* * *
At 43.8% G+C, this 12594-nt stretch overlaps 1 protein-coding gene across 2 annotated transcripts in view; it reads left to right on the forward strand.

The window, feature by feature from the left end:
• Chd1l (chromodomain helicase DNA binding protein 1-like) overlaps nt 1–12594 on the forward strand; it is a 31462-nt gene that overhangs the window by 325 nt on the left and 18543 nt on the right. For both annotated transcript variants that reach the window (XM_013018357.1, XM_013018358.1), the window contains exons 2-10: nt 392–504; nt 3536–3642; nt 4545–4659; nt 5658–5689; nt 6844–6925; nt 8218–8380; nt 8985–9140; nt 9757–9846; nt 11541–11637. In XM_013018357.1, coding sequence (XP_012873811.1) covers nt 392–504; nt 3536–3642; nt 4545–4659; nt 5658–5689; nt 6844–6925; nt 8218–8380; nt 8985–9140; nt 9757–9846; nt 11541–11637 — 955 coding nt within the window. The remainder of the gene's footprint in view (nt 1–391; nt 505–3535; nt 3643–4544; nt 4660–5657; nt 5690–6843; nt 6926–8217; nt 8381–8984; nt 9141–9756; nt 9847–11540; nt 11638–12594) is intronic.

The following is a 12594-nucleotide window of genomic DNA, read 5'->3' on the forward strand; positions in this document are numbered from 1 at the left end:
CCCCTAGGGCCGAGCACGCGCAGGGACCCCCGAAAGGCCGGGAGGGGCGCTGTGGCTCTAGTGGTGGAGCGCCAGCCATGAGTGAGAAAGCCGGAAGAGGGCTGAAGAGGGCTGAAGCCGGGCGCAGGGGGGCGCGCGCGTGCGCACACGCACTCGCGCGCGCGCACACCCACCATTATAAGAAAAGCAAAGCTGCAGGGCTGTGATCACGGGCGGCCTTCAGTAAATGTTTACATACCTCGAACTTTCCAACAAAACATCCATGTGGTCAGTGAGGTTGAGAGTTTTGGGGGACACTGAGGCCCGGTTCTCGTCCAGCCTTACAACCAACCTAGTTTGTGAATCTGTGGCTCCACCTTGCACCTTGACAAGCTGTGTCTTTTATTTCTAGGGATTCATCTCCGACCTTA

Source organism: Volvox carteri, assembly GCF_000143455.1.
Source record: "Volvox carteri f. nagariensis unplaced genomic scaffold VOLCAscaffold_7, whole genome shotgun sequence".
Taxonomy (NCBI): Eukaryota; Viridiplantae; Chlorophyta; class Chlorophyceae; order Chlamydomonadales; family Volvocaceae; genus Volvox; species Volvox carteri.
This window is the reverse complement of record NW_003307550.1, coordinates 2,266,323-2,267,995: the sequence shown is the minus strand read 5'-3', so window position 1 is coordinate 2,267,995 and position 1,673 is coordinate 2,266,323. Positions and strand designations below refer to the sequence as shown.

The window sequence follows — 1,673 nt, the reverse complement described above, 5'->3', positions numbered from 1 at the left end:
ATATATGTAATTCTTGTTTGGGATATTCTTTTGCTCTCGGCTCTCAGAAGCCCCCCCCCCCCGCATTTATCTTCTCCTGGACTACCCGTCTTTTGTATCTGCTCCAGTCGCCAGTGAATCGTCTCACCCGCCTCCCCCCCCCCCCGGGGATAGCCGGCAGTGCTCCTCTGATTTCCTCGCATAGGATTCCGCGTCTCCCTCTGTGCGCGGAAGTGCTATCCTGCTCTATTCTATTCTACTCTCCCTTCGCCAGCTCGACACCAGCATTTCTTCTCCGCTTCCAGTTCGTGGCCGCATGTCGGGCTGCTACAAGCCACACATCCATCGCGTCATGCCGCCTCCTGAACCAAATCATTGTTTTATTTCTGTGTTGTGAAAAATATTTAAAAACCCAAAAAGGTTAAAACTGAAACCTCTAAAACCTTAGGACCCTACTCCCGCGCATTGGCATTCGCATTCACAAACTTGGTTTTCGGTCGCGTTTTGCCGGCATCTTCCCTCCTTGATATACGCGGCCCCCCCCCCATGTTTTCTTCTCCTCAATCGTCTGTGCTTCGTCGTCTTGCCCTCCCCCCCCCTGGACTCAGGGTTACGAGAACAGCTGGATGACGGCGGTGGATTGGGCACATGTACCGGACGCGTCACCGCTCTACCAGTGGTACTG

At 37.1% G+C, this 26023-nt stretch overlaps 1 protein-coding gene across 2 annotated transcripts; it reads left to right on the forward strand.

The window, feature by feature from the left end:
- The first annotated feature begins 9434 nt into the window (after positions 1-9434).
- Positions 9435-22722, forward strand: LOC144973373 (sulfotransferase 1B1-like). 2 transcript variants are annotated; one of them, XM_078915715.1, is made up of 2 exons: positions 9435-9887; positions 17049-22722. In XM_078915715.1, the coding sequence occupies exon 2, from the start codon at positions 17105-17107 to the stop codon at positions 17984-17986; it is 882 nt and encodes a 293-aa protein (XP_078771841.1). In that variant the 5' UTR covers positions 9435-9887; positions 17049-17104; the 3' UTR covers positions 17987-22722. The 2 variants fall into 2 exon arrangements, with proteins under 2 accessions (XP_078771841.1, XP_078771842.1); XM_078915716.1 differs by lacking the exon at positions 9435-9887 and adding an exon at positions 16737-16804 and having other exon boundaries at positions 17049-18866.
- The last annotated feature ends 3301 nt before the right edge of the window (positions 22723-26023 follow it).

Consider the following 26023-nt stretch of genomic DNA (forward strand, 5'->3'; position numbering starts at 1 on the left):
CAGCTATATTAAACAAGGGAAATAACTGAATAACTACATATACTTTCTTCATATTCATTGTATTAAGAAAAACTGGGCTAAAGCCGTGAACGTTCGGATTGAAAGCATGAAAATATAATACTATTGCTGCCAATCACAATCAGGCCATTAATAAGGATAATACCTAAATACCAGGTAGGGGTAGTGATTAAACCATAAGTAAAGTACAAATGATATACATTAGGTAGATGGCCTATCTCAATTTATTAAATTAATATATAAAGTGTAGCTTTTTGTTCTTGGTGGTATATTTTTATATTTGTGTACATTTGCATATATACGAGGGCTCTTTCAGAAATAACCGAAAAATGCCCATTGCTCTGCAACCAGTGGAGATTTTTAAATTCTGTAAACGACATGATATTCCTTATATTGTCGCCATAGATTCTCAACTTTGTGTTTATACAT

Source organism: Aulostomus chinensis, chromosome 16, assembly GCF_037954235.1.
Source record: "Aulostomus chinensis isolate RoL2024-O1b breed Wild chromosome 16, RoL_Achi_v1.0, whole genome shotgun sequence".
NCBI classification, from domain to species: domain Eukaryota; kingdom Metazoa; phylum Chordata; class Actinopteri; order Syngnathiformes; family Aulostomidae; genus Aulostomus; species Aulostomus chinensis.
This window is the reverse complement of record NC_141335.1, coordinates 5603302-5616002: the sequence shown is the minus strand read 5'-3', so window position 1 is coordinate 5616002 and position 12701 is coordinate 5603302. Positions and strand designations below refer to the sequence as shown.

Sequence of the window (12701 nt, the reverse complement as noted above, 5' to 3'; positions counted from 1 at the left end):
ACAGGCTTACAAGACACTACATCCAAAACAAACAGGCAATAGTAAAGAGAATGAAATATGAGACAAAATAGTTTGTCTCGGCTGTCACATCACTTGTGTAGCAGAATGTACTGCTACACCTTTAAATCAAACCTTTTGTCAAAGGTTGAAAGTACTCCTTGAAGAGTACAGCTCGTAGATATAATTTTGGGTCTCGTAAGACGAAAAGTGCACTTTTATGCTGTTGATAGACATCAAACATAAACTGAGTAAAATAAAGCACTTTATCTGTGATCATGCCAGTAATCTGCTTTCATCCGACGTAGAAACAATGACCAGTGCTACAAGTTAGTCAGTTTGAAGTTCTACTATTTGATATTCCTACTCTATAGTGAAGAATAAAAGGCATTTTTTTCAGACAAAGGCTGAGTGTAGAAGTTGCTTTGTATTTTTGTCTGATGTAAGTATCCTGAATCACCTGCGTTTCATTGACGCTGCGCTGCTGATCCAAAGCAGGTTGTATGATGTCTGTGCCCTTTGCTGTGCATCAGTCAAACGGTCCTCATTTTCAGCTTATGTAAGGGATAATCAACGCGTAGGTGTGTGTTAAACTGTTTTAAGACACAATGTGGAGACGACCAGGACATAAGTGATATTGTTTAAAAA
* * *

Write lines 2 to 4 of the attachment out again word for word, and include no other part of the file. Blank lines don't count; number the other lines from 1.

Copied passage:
The window, feature by feature from the left end:
• Chd1l (chromodomain helicase DNA binding protein 1-like) overlaps nt 1–12594 on the forward strand; it is a 31462-nt gene that overhangs the window by 325 nt on the left and 18543 nt on the right. For both annotated transcript variants that reach the window (XM_013018357.1, XM_013018358.1), the window contains exons 2-10: nt 392–504; nt 3536–3642; nt 4545–4659; nt 5658–5689; nt 6844–6925; nt 8218–8380; nt 8985–9140; nt 9757–9846; nt 11541–11637. In XM_013018357.1, coding sequence (XP_012873811.1) covers nt 392–504; nt 3536–3642; nt 4545–4659; nt 5658–5689; nt 6844–6925; nt 8218–8380; nt 8985–9140; nt 9757–9846; nt 11541–11637 — 955 coding nt within the window. The remainder of the gene's footprint in view (nt 1–391; nt 505–3535; nt 3643–4544; nt 4660–5657; nt 5690–6843; nt 6926–8217; nt 8381–8984; nt 9141–9756; nt 9847–11540; nt 11638–12594) is intronic.

The following is a 12594-nucleotide window of genomic DNA, read 5'->3' on the forward strand; positions in this document are numbered from 1 at the left end: